When it comes to making frozen banana pops, overripe brown bananas might not actually be the best choice.

Because they tend to turn soft and mushy, a brown banana won’t hold its shape as well as a firm, yellow banana.

But the good news is that there are other ways to enjoy a frozen brown banana — like this simple but delicious two-ingredient banana ice cream or in a berry and banana frozen yogurt shake.

Did you know that bananas can actually be cooked on the grill or stovetop, similarly to their fruit relative the plantain? Though plantains can be eaten raw, they’re most often enjoyed cooked.

Brown bananas can also be prepared with a number of traditional cooking methods, including:

Keep in mind, though, that these types of recipes often call for the use of added sugars and therefore may be best enjoyed in moderation as a dessert.

Due to their sweetness and binding properties, mashed brown bananas work best as an egg replacement in recipes for baked goods.

For each egg you want to replace in a recipe, mash up 1 small brown banana or 1/2 of a large one.

One of the great things about bananas of all color is that you can easily preserve them in the freezer.

If you’ve got brown bananas on your hands but not much time to prepare them, freezing them for later use is a great way to limit food waste and make the most of your fruit.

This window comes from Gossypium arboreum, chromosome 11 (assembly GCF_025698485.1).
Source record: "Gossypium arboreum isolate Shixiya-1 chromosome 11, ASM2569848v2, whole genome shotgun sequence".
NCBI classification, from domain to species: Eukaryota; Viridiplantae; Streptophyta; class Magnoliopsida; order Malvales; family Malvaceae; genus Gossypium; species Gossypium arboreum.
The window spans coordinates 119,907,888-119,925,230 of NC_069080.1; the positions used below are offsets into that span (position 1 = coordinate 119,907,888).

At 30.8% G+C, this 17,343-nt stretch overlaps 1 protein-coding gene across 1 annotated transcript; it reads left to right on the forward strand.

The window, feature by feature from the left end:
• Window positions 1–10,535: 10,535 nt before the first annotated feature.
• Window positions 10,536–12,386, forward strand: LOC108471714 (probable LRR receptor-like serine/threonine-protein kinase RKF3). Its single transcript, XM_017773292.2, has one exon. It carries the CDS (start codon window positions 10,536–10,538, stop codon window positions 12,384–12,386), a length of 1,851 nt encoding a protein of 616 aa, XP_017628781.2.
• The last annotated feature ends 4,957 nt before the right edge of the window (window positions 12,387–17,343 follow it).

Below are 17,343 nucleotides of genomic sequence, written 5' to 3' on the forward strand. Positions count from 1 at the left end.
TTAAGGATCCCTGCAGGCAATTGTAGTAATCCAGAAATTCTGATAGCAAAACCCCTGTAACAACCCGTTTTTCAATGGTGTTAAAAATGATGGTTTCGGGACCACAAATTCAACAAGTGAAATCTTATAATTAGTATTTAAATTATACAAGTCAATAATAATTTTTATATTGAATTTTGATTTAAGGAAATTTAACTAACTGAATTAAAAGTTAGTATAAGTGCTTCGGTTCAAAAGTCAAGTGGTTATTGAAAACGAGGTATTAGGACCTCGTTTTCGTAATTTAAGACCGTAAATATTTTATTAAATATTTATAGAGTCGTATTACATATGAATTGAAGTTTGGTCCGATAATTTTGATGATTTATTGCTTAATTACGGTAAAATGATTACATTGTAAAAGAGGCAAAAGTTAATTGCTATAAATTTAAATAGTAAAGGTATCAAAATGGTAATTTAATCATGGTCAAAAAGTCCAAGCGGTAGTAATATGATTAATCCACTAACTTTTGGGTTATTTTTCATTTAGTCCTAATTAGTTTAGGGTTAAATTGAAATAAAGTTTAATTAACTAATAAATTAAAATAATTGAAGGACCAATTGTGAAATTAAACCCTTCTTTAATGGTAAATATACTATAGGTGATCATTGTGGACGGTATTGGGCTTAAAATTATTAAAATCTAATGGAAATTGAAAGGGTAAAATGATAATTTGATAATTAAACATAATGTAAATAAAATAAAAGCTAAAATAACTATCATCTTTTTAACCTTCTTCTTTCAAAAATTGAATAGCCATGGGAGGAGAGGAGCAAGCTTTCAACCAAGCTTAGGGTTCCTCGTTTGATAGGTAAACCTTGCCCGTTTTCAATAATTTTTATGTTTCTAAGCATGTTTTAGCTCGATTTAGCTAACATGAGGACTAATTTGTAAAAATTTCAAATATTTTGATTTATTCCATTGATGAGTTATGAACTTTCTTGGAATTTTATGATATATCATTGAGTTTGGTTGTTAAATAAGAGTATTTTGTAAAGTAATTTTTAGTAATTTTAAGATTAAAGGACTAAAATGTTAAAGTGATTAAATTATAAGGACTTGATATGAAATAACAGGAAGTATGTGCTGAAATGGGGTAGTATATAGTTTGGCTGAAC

Here are some questions people often ask about brown bananas.

How do you keep bananas from turning brown?

The best way to keep bananas from turning brown is to store them openly so that the gasses they release can escape. When bananas are confined, such as in a bag or a box, they are more likely to brown.

If bananas often turn brown before you get a chance to eat them, consider buying fewer at one time or purchasing fruit that is still bright yellow or slightly green.

Are brown bananas healthier?

You might assume brown bananas are less nutritious than yellow ones, but in actuality, the difference between the two is fairly small. Brown bananas still contain healthy nutrients like vitamins, minerals, and antioxidants (2).

However, some nutrients to be aware of in brown bananas are fiber and sugar. As bananas ripen, the fibers begin to degrade and the complex starches transform into simple sugars (4).

Thus, if you’re worried about your sugar consumption or your blood sugar levels, it may be best to choose yellow, less ripe bananas more often than brown bananas.

Can brown bananas make you sick?

A banana that has turned brown because it is overripe likely won’t make you sick. However, if a banana has begun to grow mold, is releasing liquid, or has an unpleasant smell, it has likely begun to rot and is no longer safe to eat.

Because the nutrition composition of the fruit changes as it ripens, you may notice that you digest one level of banana ripeness better than the other.